“Geometry is the language of the universe. All of us are interconnected.”
Artist, creator, and product designer Javier Gomez transposes mandalas unto furniture. Complex, abstract designs whose focal point emanates into a web of symbols, rays, and forms, the mandala means ‘circle’ in Sanskrit. It demarcates the intimate binding of external and internal realities, as sacred geometry. Concentric like the fractal, the therapeutic emblem variably operates so elegantly throughout history and culture. Javier Gomez, named “Sexiest Artist Alive” by People in 2014, is the first to draw such hidden truths into the modern world.
Transmuting the visual unto the functional all began with his Floral Fractalis collection for JG Home Living. “Winning many awards, it made me realize I could do things I never thought I could do.” Creating acrylic tables, pillows, linens from photographs segued into customized design of luxury chairs, sofas and furniture. Javier hypnotically blurs the lines between visual and functional, while continuing to globalize his distinguished voice and brand. “The synchronicity of the universe is determined by certain mathematical constants which express themselves in the form of ‘patterns’ and ‘cycles’ in nature” writes his exquisitely fractyllized website. “My interpretation of this process can be seen on the following works of art”:
Just to re-iterate, Fractyll = a ‘fractal’ with a progressive ‘pterodactyl’ purpose. A Pterodactyl himself, Gomez activates the fractal flower with wings, spear and speed. Hereby revolutionizing how we view, touch, feel and endure the ornaments decorating our sacred spaces, he initially longed to create products. Wallpaper and rugs turned into linens (with a Turkish company), and acrylic tables rewarded him with the insight to re-apply intimate geometry unto various spokes and pronounced angles.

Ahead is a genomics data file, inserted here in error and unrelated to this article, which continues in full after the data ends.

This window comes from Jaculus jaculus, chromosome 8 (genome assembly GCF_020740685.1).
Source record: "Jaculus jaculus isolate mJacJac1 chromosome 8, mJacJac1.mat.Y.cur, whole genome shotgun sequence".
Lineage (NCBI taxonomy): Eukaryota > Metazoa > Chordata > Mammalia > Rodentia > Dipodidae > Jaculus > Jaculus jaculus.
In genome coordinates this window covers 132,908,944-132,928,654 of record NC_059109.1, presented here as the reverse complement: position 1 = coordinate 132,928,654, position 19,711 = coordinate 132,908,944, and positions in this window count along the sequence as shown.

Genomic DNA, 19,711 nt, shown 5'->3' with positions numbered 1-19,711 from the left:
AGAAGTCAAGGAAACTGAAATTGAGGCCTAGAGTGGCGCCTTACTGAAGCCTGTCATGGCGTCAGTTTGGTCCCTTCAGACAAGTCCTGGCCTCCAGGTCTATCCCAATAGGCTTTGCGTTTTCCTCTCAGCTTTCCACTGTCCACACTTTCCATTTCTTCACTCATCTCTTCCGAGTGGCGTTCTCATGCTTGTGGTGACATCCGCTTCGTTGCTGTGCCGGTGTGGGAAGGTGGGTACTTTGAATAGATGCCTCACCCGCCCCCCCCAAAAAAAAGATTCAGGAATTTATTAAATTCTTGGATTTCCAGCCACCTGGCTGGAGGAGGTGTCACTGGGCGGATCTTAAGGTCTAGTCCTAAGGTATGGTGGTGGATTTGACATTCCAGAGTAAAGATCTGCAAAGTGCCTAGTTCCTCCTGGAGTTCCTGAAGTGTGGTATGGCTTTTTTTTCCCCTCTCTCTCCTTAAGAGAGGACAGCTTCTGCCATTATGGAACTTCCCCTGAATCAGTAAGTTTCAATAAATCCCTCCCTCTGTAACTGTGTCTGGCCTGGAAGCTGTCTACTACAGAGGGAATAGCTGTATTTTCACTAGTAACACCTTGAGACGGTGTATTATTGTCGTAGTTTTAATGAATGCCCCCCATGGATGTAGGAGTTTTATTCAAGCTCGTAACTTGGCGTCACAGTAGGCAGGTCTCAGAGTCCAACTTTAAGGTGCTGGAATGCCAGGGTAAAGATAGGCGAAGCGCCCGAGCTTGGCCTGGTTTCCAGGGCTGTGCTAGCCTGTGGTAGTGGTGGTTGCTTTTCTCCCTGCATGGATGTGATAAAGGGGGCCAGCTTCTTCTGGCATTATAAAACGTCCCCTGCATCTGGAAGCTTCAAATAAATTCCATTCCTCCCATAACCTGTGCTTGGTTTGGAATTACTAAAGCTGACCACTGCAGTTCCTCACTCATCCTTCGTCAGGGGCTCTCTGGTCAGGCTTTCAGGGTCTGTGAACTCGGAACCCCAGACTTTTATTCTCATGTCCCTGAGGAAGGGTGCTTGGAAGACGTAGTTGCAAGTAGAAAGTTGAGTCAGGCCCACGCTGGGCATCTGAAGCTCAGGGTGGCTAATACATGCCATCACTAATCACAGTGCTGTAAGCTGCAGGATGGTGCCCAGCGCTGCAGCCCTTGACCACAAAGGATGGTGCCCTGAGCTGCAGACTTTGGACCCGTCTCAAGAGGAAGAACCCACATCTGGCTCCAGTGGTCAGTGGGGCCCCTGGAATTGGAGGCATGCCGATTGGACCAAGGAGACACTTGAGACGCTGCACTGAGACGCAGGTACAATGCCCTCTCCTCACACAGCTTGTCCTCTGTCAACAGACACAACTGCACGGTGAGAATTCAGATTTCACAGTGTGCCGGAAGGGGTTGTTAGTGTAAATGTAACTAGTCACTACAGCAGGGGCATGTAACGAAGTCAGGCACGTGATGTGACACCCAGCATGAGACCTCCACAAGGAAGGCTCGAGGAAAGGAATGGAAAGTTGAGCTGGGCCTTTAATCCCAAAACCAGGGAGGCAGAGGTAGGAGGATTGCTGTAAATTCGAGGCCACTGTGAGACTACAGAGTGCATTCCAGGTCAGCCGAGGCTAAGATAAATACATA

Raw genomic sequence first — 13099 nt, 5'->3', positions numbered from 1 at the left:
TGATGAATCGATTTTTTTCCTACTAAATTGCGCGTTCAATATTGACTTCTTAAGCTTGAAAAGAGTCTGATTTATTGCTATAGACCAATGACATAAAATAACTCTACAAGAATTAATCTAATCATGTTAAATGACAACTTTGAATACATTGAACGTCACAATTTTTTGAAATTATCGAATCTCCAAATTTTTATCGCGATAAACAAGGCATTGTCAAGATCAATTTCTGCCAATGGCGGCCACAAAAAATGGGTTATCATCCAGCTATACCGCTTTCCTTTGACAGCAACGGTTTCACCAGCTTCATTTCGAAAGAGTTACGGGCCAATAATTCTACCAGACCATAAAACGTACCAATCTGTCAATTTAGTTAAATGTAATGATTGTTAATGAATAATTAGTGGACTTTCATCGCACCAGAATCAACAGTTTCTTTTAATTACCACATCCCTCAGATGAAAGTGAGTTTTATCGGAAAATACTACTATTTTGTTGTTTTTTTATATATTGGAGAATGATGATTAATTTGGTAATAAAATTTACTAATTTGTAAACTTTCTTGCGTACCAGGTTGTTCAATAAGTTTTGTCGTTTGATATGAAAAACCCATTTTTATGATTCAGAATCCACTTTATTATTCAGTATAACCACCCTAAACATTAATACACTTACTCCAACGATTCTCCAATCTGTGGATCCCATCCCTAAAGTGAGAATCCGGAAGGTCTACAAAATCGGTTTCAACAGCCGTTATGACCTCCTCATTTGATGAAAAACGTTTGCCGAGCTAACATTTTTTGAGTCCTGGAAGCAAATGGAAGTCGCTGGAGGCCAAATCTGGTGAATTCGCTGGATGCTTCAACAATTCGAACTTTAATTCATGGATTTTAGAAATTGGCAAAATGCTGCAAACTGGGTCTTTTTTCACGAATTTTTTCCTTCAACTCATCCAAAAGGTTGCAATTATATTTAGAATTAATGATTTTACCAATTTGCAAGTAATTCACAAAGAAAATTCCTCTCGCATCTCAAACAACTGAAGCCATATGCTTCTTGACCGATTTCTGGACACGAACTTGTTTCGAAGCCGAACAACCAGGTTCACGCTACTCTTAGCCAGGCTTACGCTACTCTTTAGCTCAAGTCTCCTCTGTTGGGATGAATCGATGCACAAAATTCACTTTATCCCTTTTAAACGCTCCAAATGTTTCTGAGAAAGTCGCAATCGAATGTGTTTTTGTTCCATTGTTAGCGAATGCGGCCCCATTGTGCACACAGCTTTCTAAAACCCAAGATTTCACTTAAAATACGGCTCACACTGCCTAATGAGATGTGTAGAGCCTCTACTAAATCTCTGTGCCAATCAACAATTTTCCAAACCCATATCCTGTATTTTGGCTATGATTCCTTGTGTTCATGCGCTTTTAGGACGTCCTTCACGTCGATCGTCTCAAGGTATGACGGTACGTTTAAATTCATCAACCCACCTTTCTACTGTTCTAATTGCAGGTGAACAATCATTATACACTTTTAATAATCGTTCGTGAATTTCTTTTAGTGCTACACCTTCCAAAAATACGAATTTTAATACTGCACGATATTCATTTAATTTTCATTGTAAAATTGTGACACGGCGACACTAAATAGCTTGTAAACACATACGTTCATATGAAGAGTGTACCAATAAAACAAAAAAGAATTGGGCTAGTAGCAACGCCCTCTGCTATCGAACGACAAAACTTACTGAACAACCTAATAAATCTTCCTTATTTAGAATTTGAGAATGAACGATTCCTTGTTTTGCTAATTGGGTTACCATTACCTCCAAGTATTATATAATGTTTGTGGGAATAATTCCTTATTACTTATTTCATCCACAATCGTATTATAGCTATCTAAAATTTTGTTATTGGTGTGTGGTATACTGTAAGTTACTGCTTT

Inspired by his voyage to Bhutan and the Himalayas 3 years ago, Gomez relished in observing Buddhist monks generate these cosmic and spiritual tools. Their timely investment in the articulation of balance, geometric design and harmony of sacred mandalas illuminated aspects of the deeper human consciousness, and Javier could not resist responding.
“It was so incredible to witness their passion for nature through mathematics.”
Enacting his own versions of the mandala, he gathered 60 bouquets of flower arrangements and orchid motifs to design 60 different fractals. Repeating them 12 (divine number) times each to create just one of 60 unique flower fractals, endless possibilities of functional art arise: Vegetables, mushrooms, body parts…